University of Southern California
Adam Rose is a research professor in the University of Southern California Sol Price School of Public Policy and a faculty affiliate of the USC Center for Risk and Economic Analysis of Terrorism Events (CREATE). His primary research interest is the economics of disasters, including natural hazards, terrorism, and technological accidents. He has spearheaded the development of CREATE’s comprehensive economic consequence analysis framework and done pioneering research on resilience at the level of the individual business/household, market/industry, and regional/national economy. He has also completed dozens of case studies of disaster consequences and recovery, including the September 11 terrorist attacks.
Rose is currently the principal investigator on an National Science Foundation grant to study dynamic economic resilience to disasters, with an application to SuperStorm Sandy, and on a contract for the Federal Emergency Management Agency to formulate a deductible for post-disaster assistance. He is the project leader of the Economic Consequence Analysis Working Group on Maritime Cyber Security. He recently served as an advisor on disaster resilience to the United Nations Development Programme and to the World Bank on financing disaster risk management. He was the research team leader on the Multi-Hazard Mitigation Council report to the U.S. Congress on net benefits of FEMA hazard mitigation grants. His other major research area is the economics of energy and climate change policy.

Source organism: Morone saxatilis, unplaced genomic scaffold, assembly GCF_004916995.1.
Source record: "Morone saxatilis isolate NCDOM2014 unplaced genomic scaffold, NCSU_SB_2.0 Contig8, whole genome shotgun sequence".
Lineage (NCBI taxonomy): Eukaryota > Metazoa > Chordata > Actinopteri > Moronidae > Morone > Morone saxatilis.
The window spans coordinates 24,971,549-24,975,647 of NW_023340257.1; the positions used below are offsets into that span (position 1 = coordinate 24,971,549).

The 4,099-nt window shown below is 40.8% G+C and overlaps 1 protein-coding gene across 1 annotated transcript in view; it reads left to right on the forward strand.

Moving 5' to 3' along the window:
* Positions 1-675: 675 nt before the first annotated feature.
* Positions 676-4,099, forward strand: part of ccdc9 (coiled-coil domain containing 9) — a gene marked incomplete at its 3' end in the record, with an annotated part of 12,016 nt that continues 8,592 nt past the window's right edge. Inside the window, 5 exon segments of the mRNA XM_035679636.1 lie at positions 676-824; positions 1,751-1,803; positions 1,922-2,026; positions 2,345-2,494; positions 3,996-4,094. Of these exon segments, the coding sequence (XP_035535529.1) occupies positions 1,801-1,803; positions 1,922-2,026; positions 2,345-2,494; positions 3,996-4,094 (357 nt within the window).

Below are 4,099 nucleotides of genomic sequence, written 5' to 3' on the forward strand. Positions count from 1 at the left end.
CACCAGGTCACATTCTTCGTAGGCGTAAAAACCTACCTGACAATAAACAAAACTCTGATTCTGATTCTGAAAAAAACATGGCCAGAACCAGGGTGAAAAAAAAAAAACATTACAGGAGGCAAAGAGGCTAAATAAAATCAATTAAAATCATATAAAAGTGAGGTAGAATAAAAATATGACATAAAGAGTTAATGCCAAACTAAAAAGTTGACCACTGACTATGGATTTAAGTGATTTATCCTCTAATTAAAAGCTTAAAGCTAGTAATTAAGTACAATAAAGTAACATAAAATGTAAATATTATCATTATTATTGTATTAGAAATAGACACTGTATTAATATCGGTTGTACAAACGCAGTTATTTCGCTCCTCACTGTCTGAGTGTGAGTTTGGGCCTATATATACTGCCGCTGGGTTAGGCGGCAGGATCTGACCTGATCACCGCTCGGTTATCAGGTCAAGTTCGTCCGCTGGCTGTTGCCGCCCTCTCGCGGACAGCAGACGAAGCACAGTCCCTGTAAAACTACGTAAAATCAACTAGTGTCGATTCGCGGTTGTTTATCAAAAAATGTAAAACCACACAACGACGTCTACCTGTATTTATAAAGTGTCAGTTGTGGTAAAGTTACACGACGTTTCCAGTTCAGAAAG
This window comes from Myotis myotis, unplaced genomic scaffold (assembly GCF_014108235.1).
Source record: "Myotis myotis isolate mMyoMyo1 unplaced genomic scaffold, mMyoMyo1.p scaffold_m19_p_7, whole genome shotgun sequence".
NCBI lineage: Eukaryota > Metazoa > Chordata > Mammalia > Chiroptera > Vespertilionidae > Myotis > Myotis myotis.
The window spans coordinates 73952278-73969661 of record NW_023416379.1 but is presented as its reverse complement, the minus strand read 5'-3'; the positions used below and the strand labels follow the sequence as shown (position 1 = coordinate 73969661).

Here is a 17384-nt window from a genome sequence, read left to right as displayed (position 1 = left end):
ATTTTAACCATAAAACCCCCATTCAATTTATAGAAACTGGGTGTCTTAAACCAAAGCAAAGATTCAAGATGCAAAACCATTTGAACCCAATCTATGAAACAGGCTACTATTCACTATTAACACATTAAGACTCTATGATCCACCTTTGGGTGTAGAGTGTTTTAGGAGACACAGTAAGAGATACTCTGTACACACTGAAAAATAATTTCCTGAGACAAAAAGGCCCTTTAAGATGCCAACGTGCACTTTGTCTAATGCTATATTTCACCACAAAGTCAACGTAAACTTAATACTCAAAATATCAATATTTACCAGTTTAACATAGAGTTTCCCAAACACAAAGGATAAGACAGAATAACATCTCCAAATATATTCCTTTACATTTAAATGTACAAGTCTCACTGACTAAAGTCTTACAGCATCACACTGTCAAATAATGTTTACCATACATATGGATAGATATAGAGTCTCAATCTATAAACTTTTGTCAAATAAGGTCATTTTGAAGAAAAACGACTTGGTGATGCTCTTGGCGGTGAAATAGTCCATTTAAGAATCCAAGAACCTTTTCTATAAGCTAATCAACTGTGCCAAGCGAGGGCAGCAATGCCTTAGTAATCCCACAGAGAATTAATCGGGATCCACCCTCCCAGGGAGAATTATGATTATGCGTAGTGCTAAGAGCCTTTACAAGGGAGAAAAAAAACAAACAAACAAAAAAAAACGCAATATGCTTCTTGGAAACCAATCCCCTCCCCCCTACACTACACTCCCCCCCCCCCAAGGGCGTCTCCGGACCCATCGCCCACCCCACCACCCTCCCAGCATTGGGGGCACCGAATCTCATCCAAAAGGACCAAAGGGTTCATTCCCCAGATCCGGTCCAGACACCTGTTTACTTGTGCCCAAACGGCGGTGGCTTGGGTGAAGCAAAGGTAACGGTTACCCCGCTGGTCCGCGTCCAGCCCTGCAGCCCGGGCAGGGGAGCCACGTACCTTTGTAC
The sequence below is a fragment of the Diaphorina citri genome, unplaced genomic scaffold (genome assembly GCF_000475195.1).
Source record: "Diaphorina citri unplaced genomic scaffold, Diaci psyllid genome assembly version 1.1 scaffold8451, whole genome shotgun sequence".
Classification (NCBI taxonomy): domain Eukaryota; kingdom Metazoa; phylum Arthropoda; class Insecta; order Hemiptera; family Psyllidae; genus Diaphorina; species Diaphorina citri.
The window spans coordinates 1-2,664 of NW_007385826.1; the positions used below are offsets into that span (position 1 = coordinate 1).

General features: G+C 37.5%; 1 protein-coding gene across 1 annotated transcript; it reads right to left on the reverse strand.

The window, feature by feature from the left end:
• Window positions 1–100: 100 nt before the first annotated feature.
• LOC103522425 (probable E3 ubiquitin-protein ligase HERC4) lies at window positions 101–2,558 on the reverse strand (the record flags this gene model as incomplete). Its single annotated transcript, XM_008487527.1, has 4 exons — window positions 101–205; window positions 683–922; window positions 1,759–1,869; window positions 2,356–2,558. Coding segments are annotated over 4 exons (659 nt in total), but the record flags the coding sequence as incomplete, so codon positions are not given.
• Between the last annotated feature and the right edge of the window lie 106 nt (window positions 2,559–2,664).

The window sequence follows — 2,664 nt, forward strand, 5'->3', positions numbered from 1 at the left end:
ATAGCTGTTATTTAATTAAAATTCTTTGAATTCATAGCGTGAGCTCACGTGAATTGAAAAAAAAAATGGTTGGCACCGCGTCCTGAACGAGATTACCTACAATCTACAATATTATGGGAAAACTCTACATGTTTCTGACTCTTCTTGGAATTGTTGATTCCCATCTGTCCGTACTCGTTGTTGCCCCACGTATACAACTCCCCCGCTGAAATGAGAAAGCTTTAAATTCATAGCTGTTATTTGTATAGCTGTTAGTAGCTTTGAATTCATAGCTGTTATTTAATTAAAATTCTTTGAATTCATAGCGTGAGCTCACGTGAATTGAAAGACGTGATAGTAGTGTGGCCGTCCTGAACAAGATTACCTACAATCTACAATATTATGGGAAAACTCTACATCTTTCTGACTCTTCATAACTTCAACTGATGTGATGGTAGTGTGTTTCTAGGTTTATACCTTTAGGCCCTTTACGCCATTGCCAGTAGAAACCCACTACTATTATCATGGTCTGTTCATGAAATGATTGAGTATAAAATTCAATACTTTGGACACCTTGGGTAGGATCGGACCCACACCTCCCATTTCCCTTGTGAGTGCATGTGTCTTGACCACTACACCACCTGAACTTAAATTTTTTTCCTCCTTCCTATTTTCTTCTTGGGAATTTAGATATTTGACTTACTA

Rose is the author of several books and more than 200 professional papers, including "Economic Consequence Analysis of Disasters: The E-CAT Software Tool" (Springer) and "The Economics of Climate Change Policy" (Elgar).